Monkeybone

Theatrical Release: February 23, 2001
Monkeybone
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sex
language
violence
drugs
nudity
other

Synopsis

This is a dark comedy about a psychologically troubled cartoonist (Brendan Fraser) with insomnia, who on the eve of a big deal that will make his cartoon character Monkeybone commercially successfully and right before he asks his girlfriend to marry him, gets into a car wreck and goes into a coma. His sleep doctor/girlfriend (Bridget Fonda) stays by his side as Stu goes to cartoon hell.

Dove Review

THE GOOD… This is a colorful, innovative and creative movie, that would have been great entertainment for kids had they removed the sex, violence, language, dark themes about hell, and the perverted monkey. THE NOT SO GOOD…Stu is in a coma for several months and dreams about trips to heaven, hell, the death world, the dream world, etc. During his psychological trips to such places, Stu encounters several strange looking beasts and spooky, evil-looking characters, including a scary grim reaper. Adult issues about sex, commitment, marriage, death, suicide, merchandising, fame, libido, love, heaven and hell are dealt with through this fantasy world. This movie is aimed at the younger crowds who like Fraser and can buy a ticket, but there’s no way this movie is for kids, much less most teens or adults. The fact that throughout the movie the cartoon character Monkey Bone is supposed to represent Stu’s libido and confront him on his sexual problems, takes the movie and the audience who it’s intended for to a whole other level. One that’s not worth going to unless you’re sexually curious or repressed.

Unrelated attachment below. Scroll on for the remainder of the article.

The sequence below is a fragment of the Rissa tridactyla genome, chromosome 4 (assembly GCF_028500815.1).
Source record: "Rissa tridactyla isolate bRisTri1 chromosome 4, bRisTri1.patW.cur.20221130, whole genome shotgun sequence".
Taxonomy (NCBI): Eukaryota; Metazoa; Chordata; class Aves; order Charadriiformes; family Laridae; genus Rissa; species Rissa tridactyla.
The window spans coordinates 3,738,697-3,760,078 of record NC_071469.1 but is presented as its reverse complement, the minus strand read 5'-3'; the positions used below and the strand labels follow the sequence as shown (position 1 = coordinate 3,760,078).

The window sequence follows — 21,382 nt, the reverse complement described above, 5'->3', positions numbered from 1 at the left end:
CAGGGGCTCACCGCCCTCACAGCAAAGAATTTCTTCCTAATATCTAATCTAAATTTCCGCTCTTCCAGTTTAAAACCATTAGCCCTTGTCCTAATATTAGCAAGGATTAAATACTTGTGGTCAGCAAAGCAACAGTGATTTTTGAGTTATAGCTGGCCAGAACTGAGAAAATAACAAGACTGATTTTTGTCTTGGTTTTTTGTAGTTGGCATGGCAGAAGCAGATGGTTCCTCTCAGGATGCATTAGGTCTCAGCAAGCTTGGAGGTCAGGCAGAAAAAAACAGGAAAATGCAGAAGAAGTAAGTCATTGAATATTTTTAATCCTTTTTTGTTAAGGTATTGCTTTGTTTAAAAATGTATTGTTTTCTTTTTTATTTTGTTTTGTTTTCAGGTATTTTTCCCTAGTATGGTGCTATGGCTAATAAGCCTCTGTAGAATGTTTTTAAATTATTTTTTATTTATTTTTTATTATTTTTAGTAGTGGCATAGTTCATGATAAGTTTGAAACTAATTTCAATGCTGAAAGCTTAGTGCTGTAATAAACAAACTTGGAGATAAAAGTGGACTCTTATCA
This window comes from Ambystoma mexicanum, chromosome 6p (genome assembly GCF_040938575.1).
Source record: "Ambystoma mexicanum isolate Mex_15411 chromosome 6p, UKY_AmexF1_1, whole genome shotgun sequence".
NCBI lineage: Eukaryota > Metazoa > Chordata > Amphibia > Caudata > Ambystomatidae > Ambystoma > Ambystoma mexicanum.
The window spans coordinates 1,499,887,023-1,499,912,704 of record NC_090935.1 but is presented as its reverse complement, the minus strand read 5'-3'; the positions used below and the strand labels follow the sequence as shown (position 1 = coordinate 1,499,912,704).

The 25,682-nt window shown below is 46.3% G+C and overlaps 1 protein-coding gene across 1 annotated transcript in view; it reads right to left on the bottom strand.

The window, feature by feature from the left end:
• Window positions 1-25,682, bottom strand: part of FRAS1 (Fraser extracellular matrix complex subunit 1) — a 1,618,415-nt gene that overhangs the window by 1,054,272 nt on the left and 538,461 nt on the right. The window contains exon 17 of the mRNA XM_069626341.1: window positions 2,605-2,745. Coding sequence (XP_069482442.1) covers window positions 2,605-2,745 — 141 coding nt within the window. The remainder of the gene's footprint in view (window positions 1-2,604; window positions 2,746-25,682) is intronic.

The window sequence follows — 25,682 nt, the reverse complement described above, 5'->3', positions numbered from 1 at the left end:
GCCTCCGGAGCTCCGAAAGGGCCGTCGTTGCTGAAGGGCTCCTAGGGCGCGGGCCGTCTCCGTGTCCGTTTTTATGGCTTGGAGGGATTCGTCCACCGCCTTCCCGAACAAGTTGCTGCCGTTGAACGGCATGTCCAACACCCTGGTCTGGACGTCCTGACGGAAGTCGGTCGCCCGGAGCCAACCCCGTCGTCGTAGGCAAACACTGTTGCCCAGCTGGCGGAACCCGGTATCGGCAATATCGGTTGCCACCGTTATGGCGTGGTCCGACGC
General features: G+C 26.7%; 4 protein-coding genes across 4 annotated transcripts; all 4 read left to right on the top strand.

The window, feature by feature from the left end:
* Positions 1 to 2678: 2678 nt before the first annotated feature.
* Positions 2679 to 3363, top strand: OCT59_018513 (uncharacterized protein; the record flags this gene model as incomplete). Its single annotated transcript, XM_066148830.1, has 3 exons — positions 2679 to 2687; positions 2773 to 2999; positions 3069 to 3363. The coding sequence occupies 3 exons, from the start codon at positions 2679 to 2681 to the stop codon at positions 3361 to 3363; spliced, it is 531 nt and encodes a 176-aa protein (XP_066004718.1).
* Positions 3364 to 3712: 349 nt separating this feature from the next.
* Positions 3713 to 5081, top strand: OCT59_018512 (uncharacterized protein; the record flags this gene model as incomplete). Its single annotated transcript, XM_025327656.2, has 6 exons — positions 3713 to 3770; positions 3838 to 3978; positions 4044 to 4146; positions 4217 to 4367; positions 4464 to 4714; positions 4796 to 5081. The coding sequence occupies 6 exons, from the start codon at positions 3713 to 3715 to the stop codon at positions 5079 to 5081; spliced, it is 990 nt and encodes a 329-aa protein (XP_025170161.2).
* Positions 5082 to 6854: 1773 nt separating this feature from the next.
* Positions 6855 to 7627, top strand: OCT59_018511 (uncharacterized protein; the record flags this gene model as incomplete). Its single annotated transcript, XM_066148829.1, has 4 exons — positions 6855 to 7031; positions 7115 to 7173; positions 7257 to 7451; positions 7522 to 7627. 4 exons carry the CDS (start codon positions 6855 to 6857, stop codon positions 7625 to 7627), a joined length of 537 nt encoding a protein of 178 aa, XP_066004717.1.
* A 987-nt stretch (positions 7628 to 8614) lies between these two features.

Content Description

Offensive language: Several anatomical references, a few mild obscenities, a few religious profanities, and several insults. Sexual situations: In addition to the abundant sexual innuendoes, references to masturbation and male and female genitalia there are clips of animals having sex on TV, a man and woman grinding into each other, a man dances erotically for a woman and strips down to his underwear. A boy appears to get an erection in class and must cover it with a backpack. A sheet-covered man in a bed lifts up the sheets and looks down at his genitals. A naked man runs around for a while during a party; we see several shots of his bare buttocks, back and chest (but no genitalia are visible). We see the silhouette of a naked woman showering, lots of cleavage and so many offensive scenes I can’t mention them all.Violence: A man is hit by a bus. In several scenes a corpse comes back to life has a bruised, dark neck and his stomach is all cut up; in one scene we see the pancreas being pulled out of his body. The same man dangles above the ground from a balloon and an internal organ pops out and lands on a grill, internal organs fall through the open cavity on his chest and a boy catches one and thinks it's a football. A recurring joke is the monkey who has his thumb in his anus and then removes it to let out a cloud of gas and sound come out, one time that spray kills a dog.

Info

Company: 20th Century Fox
Director: Henry Selick
Genre: Comedy
Industry Rating: PG-13
Starring: Rose McGowan, Whoopi Goldberg, Chris Kattan and the voice of John Turturro
Reviewer: Holly McClure